By Carl Faulds
When you’re looking for a business loan, you naturally want to get the best deal possible. But with some lenders quoting APR and others a straightforward interest rate, it can sometimes feel like you’re comparing apples to oranges.
In this in-depth article, we’ll look at what the headline figures really mean—giving you the information you need to compare loans from different lenders so you can make an informed decision.
So, what’s an interest rate?
Interest rates affect every aspect of daily life. For example, when the Bank of England changes base rate, it automatically makes the evening news. If you get a letter in the post offering you a new credit card, there’s every chance it will have an interest-free period, quoted as 0%. Similarly, when you start looking around for a small business loan, you’ll encounter lots of different options with lots of different percentage rates.
Put simply, the interest rate is the percentage charged by a finance company for the privilege of borrowing their money—their profit, if you like. So if you borrow $50,000 over two years at an interest rate of 10%, with monthly payments and no arrangement fee, you’ll repay $2,307.25 a month, or a total of $55,374.00 over two years—that means interest of $5,374.00 on top of the capital you borrowed.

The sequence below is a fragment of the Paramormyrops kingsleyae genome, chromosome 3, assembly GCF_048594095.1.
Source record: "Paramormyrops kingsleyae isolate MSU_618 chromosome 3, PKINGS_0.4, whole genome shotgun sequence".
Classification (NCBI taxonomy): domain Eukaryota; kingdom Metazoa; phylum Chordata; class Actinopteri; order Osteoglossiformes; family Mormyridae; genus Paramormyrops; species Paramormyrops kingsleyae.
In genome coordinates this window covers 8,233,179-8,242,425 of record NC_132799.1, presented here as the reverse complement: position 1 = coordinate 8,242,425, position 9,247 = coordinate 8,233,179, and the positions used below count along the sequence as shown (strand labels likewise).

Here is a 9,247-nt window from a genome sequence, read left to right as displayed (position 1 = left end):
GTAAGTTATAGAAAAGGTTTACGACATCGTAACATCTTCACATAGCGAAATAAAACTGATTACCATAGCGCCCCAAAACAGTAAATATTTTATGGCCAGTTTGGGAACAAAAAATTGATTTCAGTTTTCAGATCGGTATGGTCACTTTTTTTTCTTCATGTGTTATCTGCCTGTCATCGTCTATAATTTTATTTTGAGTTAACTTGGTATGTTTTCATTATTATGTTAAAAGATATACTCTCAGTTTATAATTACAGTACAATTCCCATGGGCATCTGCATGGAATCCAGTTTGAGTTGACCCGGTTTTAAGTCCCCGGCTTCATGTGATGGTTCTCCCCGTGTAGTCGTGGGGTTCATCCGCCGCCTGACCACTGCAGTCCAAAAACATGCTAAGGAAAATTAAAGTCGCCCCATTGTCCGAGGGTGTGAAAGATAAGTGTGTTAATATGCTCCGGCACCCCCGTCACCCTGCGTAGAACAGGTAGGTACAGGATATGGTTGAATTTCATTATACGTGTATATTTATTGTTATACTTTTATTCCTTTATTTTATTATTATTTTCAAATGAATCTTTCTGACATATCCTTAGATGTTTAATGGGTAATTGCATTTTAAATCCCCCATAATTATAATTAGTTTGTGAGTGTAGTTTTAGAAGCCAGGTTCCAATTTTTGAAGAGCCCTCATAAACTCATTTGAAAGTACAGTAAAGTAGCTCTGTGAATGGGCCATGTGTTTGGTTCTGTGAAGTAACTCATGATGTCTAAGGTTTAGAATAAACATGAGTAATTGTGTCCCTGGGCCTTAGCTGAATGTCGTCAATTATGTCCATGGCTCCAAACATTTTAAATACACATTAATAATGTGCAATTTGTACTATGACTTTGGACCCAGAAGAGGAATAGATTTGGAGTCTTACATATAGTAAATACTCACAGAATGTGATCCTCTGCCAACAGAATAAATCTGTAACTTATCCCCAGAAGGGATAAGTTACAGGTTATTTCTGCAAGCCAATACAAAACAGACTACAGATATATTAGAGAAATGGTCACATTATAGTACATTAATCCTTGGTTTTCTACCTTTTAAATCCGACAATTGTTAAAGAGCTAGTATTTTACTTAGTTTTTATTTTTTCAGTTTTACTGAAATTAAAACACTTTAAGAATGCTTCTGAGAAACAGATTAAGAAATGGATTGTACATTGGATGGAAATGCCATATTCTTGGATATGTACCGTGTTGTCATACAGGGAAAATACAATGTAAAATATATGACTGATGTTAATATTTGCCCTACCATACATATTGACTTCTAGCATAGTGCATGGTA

So, what’s an APR?
APR stands for Annual Percentage Rate, and it’s probably the most significant number you’ll encounter when seeking financing. Unlike a straightforward interest rate, an APR considers the full cost of taking out the loan, including arrangement fees and processing fees. If your lender won’t provide an APR, you should specifically request it, as it’s the most meaningful of all figures.
As an example, you might take out a $50,000 loan with a headline interest rate of 10% over a three-year term, with a 5% arrangement fee. The APR on this loan is 13.56%—a far cry from the 10% you were quoted. And where the APR differs from the simple interest rate, you may be certain that it will always be higher.
Comparing interest rates and APRs
Just to be confusing, some lenders usually quote a headline interest rate while others quote an APR. Let’s make some comparisons to show how wildly they can differ. Let’s say that Lender A offers you $50,000 over two years at an interest rate of 10% with an arrangement fee of 2%, and Lender B offers you the same $50,000 over the same two years at the same interest rate of 10%, but with an arrangement fee of 5%.
This is a no-brainer: Lender A has offered by far the better deal. When we translate these propositions, both with headline interest of 10%, into APR, Lender A is offering an APR of 14.05% (meaning you’ll repay $74,881.65 in total) while Lender B is offering an APR of 15.18% (meaning you’ll repay $78,739.10 in total). This is not a trivial difference, yet both loans have the same interest rate and Lender B’s offering seemingly attracts an arrangement fee that is only slightly higher.